Environmental Injustice and Industrial Chicken Farming in Maryland

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Hall, J.; Galarraga, J.; Berman, I.; Edwards, C.; Khanjar, N.; Kavi, L.; Murray, R.; Burwell-Naney, K.; Jiang, C.; Wilson, S. Environmental Injustice and Industrial Chicken Farming in Maryland. Int. J. Environ. Res. Public Health 2021, 18, 11039.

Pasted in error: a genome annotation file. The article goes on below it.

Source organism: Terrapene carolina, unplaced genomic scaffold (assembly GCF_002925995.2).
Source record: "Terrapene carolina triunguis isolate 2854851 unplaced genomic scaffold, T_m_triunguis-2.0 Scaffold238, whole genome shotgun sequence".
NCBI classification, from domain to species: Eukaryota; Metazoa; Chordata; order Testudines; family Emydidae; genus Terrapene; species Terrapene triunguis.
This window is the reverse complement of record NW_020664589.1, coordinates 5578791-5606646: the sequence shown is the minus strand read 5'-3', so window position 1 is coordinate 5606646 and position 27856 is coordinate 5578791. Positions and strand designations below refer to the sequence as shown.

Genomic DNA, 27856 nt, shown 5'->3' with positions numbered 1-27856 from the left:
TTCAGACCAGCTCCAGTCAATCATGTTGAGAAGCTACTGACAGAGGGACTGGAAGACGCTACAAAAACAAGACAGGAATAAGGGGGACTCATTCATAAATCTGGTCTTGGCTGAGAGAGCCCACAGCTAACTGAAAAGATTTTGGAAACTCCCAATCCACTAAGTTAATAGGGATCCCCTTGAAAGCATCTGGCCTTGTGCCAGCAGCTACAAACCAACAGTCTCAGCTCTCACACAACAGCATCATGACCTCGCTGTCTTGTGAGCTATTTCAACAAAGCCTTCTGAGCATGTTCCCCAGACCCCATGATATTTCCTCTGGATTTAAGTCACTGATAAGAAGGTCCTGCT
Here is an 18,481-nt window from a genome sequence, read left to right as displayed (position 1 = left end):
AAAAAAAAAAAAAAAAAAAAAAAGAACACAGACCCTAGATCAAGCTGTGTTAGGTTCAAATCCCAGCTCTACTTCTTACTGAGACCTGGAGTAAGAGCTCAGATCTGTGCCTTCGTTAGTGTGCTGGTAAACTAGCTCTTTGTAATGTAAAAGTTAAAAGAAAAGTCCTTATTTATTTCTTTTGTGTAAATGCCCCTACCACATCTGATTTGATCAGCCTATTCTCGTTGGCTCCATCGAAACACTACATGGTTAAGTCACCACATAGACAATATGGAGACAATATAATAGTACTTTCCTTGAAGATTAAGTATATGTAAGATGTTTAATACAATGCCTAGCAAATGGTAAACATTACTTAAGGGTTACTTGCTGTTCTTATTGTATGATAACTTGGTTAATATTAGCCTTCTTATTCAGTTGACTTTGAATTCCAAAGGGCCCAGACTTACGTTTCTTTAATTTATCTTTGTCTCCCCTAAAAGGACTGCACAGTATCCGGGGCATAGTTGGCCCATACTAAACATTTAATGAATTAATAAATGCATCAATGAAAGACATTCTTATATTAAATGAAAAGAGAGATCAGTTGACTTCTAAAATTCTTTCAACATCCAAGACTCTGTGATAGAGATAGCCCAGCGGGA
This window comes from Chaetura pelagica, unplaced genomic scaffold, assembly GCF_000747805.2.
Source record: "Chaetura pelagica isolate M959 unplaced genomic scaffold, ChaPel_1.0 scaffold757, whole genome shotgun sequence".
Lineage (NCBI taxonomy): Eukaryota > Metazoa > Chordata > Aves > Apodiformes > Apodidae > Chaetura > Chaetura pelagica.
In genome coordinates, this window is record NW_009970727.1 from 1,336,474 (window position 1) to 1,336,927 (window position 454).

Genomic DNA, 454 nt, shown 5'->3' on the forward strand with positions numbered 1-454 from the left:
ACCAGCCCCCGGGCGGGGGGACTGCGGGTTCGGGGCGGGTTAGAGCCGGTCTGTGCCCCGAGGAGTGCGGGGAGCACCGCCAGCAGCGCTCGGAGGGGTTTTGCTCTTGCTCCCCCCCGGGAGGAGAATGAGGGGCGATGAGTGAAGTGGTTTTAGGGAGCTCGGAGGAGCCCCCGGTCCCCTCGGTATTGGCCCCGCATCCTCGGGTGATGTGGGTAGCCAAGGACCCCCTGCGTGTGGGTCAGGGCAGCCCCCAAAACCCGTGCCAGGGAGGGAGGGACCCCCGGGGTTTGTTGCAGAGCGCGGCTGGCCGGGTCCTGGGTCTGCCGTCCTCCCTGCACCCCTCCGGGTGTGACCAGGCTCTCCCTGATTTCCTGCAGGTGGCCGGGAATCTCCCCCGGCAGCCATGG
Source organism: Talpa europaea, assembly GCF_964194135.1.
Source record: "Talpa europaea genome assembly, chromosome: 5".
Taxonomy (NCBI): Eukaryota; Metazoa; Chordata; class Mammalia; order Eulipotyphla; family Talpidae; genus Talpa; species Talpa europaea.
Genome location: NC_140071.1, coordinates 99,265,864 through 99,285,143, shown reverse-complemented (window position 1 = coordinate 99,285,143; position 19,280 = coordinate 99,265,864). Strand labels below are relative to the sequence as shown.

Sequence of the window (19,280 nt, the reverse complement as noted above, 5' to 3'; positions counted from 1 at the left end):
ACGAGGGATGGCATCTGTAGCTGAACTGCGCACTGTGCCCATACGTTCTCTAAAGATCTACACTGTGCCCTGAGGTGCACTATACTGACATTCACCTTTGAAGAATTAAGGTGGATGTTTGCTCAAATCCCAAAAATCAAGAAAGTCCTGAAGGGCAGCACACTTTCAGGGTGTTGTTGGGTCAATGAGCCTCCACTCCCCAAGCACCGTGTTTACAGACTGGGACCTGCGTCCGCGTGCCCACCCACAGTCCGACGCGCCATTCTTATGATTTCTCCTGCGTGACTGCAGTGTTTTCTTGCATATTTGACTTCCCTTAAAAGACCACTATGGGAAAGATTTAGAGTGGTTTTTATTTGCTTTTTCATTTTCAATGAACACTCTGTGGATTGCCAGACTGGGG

Maryland’s growing chicken industry, including concentrated animal feeding operations (CAFOs) and meat processing plants, raises a number of concerns regarding public health and environmental justice. Using hot spot analysis, we analyzed the totality of Maryland’s CAFOs and meat processing plants and those restricted to the Eastern Shore to assess whether communities of color and/or low socioeconomic status communities disproportionately hosted these types of facilities at the census tract level. We used zero-inflated regression modeling to determine the strength of the associations between environmental justice variables and the location of CAFOs and meatpacking facilities at the State level and on the Eastern Shore. Hot spot analyses demonstrated that CAFO hot spots on the Eastern Shore were located in counties with some of the lowest wealth in the State, including the lowest ranking county—Somerset. Zero-inflated regression models demonstrated that increases in median household income across the state were associated with a 0.04-unit reduction in CAFOs. For every unit increase in the percentage of people of color (POC), there was a 0.02-unit increase in meat processing facilities across the state. The distribution of CAFOs and meat processing plants across Maryland may contribute to poor health outcomes in areas affected by such production, and contribute to health disparities and health inequity.